People new to business, young entrepreneurs or former employees striking out on their own, usually begin their journeys with a good deal of idealism and a determination to be “better” than the rest; to be better people than the other evil business people, to offer better products or services because they are more interested in “doing it right”, to feel like they are doing something useful and fulfilling with their lives, and a few even set out to “change the world”.
These people are rarely motivated primarily by a desire for lots of money. Unless you have lots of money to begin with, starting a business, maintaining it, and growing it, is a lot of hard work. If you are in it solely for the money, it will not take long before you become fed up.
However, at the end of the day, money is currently an integral part of any business. Even the most idealistic entrepreneurs must face the realities of living in a society that values the hording of credits over the intrinsic value of what they do or produce. This is where happy path of the entrepreneur begins to enter the thicker and deeper woods. This is where they will start to confront the monsters that lurk and stalk, waiting to pounce, or the dryads that sing a pleasant yet empty song that brings eventual ruin. And also they will meet the most frightening beast of all: themselves.
It happens to every business person eventually, just like everyone else. You reach a fork in the road. You look down each path as far as you can. You decide what is important to you. You weigh this against the end goals. Then you take your first step down that new path. Of course you can almost always turn back and take the other path, but it is never easy, and by that time the other path has likely changed or is completely overgrown.
Now, the thing about choosing paths in a forest is that eventually it becomes easy to loose track of where you once were. A few bad choices, a few too many compromises, and suddenly you might find yourself, at best disheartened with the journey, or at worst reverted to an animal state of “kill or be killed” variety, where war and destruction rains out onto the rest of the world.
Many of us learn from our early years about conflict, team playing, domination and submission, and the necessity of either victory or defeat. This is particularly true of all the high school sports people who enter business school. Even “win-win” scenarios are usually self-interested tactics in a guise of “enlightened” self-interest. The reality is, there is usually very little enlightened in self-interest, even when there is more than one of you being self-interested together.
I should have known I would have problems with the business world early on. My first job was working in the Boys and Toys department at Mervyn’s. I got fired. They found out that I was sending mothers looking for neck ties for their little boys to another store in the mall to check out their ties first before buying any with us. The other store had much better ties, and several of the mothers even came back to thank me. It was obvious to me that by being honest, it generated goodwill, and that goodwill translated into good sales for me, and for Mervyn’s. However, the store manager, who somehow got wind of my “betrayal”, saw things differently. He saw lost tie sales, and hence lost money. He did not consider the extra purchases many of these women made just because they found Mervyn’s to be a “good” store. I was hauled into the store manager’s office by a beefy security guard, honestly, named Mr. Bruno, and standing in front of the manager’s desk, he asked for my Mervyn’s employee credit card, which he proceeded to ceremoniously cut up into small pieces with scissors. I was reminded of Papal excommunications and smiled, which apparently infuriated him, and I was escorted from the premises. So much for honesty, eh? You would think I would learn my lesson.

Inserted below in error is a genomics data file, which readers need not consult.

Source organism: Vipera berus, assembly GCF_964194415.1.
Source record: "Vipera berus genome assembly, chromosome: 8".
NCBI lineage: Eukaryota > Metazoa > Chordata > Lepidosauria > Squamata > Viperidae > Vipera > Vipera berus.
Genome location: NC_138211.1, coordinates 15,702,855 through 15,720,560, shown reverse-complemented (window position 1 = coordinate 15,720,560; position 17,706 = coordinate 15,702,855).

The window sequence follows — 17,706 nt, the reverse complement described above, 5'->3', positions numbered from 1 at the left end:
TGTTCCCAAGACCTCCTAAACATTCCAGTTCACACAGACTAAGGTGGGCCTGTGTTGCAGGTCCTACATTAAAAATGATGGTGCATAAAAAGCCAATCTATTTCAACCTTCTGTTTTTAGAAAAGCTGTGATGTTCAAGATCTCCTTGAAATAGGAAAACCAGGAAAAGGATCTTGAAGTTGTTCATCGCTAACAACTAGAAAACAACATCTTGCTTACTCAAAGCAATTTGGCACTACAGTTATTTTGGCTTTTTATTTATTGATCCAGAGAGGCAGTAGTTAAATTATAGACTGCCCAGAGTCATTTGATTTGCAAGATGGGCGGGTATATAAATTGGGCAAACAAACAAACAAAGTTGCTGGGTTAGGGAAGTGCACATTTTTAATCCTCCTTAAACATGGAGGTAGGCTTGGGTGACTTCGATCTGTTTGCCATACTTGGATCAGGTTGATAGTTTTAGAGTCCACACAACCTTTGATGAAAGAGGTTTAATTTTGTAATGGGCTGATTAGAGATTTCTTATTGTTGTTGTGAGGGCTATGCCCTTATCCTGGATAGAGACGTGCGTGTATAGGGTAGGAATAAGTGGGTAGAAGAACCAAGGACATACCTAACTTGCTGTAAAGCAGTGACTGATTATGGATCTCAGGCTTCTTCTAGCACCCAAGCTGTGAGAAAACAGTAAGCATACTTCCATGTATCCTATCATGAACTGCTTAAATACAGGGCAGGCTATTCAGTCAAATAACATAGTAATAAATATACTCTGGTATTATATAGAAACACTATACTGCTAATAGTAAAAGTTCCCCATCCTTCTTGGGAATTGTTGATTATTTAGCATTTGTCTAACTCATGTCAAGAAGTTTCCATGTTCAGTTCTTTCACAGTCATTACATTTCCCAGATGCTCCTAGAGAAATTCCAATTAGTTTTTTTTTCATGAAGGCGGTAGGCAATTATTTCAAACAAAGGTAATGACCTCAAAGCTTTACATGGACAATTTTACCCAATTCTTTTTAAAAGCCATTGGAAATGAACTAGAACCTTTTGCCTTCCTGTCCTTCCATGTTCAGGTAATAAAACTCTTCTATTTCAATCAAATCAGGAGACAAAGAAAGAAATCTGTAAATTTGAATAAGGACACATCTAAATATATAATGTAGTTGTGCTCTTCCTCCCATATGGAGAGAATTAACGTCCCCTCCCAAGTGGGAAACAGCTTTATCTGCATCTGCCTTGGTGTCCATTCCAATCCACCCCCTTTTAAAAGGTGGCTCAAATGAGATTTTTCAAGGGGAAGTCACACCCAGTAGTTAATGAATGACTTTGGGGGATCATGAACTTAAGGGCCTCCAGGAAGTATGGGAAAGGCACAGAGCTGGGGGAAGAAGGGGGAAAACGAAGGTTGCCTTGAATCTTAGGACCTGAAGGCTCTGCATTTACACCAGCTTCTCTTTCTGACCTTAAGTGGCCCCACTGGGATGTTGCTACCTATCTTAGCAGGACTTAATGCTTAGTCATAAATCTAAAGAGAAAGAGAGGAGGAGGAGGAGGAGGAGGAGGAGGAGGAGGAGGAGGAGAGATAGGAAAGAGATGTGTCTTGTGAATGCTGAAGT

But actually, my first job was before that, though I don’t really consider it a job. I worked for a couple who owned a small, strange little exotic fish store. We loved these fish. And we loved the people who came in, loving these fish. I say it wasn’t really a job, because it was downright fun and enjoyable. And I was proud of our little fishy world. And they handed me a $20 bill every night I was there in Junior High, after school.
Since having my own businesses, I have been confronted with many complex and important decisions. All business people will, at one point or another, need to weigh the intrinsic value of money gathering against the intrinsic value of their own conscience and the best interests of others. This simple measure is the source of and endless madhouse packed full of reasoning, rationalizations, traditions, egos, desires, justifications, and… the extraordinarily rare and immutable gemstone of true service to others.
Normally, money gets in the way of our better angels. When you can sell an expensive product to someone, even though another product exists that is better and cheaper, why not do it? When your the database of all your customer’s credit card information is compromised, why notify them if you don’t have to, and look bad? If you know someone will not fight you, why not get all you can from them for nothing? If you know you are in a position of power, why not make use of it to further your own self-interest, regardless of any rationalizations?
For the sports-minded, the answer is, well, it’s just business. It’s the law of the jungle (or the forest). In other words, don’t think… do. And do what will win. Hence, starving and suffering people, polluted planet, wrecked economies, etc., etc. Or, in the similar terms of war, collateral damage.
The thing is, individual business people cannot accomplish on their own. They need help. How do employees just let it happen, and even help it? Well, many are like-minded in the sports-like terms of business. Just do it. Others may have a deeper awareness, but choose to ignore their awareness, and just do their jobs. These people, by staying purposefully ignorant of bad things, usually by saying that they have no definitive proof, almost never seek that proof. Instead, they remain complicitous, trying to absolve their conscience by hiding behind a fake veil. Whereas the “just do it” people have no need to think of any rationalizations, the veil people will rationalize. Then there are there whistle-blowers (or pejoratively, tattle-tales), the radicals, or the secret-agent working-within people who try to, of not effect change, then to at least mitigate damages. Our state of affairs in this ethical wasteland is not solely the doing of the business people themselves.
But what can be done if we no longer can justify business as usual?